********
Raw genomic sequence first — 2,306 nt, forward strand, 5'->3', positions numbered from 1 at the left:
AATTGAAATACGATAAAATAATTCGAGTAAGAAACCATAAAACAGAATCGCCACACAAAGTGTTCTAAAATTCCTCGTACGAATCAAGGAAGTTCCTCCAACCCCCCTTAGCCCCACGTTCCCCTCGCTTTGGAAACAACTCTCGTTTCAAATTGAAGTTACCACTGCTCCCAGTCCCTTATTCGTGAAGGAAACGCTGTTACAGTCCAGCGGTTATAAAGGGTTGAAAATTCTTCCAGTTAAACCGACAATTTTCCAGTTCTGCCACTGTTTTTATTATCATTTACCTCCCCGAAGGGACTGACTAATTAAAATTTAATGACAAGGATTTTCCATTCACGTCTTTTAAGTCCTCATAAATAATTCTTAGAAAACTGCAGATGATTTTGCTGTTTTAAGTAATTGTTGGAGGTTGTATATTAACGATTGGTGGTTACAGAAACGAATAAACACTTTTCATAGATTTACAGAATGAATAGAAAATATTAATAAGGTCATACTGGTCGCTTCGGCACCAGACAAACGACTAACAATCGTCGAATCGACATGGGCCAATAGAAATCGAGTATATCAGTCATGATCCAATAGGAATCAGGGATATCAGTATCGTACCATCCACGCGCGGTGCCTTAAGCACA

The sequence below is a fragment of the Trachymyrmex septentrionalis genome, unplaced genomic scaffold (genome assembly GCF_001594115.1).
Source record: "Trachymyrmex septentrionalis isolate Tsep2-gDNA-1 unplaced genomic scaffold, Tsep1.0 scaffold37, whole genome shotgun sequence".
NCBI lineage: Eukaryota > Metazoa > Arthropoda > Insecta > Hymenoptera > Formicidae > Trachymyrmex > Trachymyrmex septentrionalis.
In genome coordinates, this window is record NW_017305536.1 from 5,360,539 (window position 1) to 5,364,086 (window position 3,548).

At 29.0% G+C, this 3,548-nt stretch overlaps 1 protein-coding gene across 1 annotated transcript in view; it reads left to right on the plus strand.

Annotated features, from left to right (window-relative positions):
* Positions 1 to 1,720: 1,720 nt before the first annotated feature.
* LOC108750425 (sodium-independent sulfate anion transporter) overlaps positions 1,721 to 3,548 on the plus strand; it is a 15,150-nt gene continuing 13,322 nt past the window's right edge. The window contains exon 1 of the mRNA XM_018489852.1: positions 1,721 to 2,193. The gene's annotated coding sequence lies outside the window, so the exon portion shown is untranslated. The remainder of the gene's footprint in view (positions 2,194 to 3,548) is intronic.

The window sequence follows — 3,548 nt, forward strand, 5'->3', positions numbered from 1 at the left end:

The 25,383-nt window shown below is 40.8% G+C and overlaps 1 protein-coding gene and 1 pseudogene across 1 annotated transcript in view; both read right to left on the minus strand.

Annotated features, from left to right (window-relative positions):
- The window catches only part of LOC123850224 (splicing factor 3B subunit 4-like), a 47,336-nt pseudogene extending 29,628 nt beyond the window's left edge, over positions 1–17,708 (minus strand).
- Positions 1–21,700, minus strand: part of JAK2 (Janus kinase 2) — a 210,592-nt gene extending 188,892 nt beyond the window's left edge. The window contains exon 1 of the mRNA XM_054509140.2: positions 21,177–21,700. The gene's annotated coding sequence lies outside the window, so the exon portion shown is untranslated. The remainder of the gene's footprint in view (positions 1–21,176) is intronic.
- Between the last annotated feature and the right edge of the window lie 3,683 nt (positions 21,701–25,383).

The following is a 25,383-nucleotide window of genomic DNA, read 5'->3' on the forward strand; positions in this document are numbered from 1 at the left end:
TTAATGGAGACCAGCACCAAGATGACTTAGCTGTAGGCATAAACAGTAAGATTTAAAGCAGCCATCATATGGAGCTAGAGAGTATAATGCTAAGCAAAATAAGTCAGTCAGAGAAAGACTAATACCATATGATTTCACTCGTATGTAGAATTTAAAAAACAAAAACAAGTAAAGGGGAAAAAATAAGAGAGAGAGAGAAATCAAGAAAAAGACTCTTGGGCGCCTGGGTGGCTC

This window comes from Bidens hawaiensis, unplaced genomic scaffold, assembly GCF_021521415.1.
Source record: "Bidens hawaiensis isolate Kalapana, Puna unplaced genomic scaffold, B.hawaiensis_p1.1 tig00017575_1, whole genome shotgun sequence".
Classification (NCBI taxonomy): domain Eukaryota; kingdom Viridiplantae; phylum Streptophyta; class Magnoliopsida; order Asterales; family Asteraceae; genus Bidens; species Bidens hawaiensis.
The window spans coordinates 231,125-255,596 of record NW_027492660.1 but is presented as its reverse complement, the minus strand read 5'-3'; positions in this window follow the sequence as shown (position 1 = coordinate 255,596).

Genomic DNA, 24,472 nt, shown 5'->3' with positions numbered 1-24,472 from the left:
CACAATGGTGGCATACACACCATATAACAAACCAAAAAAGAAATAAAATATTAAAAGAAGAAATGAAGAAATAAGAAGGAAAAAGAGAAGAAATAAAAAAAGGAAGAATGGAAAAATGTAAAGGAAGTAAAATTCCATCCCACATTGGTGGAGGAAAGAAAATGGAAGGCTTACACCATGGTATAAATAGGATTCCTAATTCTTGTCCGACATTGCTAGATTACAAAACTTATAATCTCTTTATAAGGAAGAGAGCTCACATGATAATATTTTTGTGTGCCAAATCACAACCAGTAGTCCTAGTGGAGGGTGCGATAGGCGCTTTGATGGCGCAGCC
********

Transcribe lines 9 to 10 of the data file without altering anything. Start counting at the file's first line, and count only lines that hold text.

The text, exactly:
* Positions 1 to 1,720: 1,720 nt before the first annotated feature.
* LOC108750425 (sodium-independent sulfate anion transporter) overlaps positions 1,721 to 3,548 on the plus strand; it is a 15,150-nt gene continuing 13,322 nt past the window's right edge. The window contains exon 1 of the mRNA XM_018489852.1: positions 1,721 to 2,193. The gene's annotated coding sequence lies outside the window, so the exon portion shown is untranslated. The remainder of the gene's footprint in view (positions 2,194 to 3,548) is intronic.